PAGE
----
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Story of the Month
When we first brought Annie home in June 2003, we had no idea what IVDD was, but we quickly became educated.
When Annie was 2, she experienced some moderate back pain and was put on steroids. She recovered quickly with no additional treatment. A year later, in Dec 2006, Annie began walking funny; she was painful and panting heavily. Over three days of decline, we took her to the local vet and ER and were eventually sent to University of Illinois for surgery. She was paralyzed with no bladder control but still had deep pain sensation.
During those 3 days, the group on Dodgerslist was critical in our decision making process. We were completely uninformed about IVDD, and Annie may have lost valuable time if the group had not shared their expertise and encouraged us to seek immediate medical care. Annie had surgery at University of Illinois on Dec. 5th 2006. It’s amazing the level of care available for our pets. They woke up a surgeon and other members of the staff in the middle of the night just to care for Annie. The surgeon cleaned out one fresh burst, and also removed decayed material and scar tissue from the disk we now know she burst the year before.
Annie came home to Rehab Boot Camp. We did ROM exercises and water therapy once the staples came out. We even found 2 doggie physical therapists in St. Louis who rehabbed Annie on a water treadmill. WOW! I never knew such resources were out there. After 1 month, Annie began walking, and had a 95% recovery over 3 month’s time.
Sadly, Annie experienced symptoms of IVDD again in October 2007, pain and mild ataxia in the hind limbs. We panicked and rushed her to U of I again, but they sent us home because Annie seemed to be bouncing back after her pain meds kicked in.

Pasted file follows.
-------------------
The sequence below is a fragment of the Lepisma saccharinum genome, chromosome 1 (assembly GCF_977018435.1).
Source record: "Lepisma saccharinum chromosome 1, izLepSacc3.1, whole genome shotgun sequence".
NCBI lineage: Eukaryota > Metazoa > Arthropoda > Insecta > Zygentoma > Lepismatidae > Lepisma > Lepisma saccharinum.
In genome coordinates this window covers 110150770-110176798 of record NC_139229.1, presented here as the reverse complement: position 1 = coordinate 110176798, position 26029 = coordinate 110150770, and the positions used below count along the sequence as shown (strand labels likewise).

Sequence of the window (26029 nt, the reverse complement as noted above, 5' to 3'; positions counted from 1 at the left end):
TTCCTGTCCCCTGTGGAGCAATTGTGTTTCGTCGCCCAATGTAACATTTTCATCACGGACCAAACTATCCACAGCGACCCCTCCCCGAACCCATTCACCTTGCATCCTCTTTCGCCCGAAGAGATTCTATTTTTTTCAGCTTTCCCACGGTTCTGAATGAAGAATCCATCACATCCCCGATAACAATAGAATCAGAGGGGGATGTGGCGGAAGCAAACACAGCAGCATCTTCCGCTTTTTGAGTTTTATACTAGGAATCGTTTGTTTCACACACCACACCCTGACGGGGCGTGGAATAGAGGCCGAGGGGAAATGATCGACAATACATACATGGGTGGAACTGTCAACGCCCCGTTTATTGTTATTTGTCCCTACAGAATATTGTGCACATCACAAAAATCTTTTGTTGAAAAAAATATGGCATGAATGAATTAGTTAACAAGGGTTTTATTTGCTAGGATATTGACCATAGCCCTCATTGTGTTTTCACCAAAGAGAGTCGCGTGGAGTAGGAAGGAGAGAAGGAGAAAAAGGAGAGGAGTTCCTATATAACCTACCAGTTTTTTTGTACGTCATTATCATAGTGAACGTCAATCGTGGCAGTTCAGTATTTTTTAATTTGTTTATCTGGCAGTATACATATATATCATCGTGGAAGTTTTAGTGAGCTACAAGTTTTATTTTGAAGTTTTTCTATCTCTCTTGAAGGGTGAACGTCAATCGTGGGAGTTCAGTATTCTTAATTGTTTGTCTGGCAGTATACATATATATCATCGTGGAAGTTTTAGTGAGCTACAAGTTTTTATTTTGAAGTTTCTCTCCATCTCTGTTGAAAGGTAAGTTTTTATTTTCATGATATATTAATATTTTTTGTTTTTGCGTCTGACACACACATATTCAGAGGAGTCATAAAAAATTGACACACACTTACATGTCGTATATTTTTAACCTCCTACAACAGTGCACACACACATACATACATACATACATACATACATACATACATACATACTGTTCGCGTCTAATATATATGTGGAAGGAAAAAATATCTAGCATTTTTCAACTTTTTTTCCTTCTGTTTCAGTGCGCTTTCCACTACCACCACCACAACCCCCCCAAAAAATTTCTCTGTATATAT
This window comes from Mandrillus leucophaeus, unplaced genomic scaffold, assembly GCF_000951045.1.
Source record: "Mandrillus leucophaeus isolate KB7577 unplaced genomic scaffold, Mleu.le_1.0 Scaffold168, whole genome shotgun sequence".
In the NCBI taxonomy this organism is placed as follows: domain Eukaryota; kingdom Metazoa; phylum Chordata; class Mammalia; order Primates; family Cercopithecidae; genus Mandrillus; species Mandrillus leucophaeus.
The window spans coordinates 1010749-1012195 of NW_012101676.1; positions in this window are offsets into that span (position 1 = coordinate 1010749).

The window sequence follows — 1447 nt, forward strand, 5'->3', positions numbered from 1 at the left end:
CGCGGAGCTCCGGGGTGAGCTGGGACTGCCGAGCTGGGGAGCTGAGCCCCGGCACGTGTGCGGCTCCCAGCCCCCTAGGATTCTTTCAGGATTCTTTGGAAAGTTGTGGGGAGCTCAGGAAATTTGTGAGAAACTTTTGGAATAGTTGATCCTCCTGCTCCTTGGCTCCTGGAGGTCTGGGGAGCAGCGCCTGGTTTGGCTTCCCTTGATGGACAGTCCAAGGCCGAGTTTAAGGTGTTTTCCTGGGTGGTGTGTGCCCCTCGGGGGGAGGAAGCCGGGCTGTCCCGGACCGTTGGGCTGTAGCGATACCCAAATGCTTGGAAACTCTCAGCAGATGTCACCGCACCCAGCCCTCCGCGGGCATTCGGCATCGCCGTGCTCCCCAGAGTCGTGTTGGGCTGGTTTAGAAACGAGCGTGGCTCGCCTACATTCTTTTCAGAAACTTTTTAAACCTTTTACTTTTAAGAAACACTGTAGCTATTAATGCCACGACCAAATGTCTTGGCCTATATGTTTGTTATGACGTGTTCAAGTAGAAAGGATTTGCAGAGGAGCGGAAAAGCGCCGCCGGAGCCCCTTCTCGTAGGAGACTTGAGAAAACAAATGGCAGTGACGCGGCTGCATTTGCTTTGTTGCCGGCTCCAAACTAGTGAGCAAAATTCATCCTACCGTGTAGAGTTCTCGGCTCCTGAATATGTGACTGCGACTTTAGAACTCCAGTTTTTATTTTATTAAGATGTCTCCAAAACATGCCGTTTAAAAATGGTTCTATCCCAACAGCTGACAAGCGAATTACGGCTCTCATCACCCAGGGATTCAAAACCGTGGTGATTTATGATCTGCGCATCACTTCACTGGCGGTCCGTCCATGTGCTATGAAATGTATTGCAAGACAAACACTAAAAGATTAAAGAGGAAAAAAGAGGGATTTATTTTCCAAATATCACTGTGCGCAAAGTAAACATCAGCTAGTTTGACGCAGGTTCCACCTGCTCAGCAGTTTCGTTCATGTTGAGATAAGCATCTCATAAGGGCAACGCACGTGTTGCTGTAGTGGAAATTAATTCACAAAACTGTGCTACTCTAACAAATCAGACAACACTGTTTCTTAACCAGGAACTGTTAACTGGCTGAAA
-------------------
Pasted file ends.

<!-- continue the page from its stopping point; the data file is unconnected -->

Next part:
I got back on Dodgerslist right away. Again, the group supported us emotionally and encouraged us to keep following up with the doctors as Annie eventually declined.
We all landed back at U of I where she had an MRI and surgery for another burst on Nov. 5th 2007.
Annie bounced back quickly, she was walking the day after surgery and if you saw her walk even a week later you may not know that there was anything ever wrong, (Except the shaved back and row of 33 staples of course). She tells us every day that she feels great, and is lobbying for less crate rest and more treats. But we will not give in!
Annie has not been allowed any furniture jumping or stairs since her first surgery, and she is down to a healthy 11.5 lbs from 14.5 lbs.
Watching Annie go down twice was emotional for us. I have never been so sad in my entire life. We wanted to make sure we were always making the best decisions for Annie’s well being, extremely difficult when time is of the essence and you have no idea what’s happening to your pet.
The group on Dodgerslist was critical support for us during both of Annie’s ordeals. Someone in the group has experienced EVERY issue that we’ve had with Annie, and shared their stories with us. It feels so much better to know that someone else has charged through all this and come out ok in the end.
Thanks from Malia, Josh and Annie McDermott
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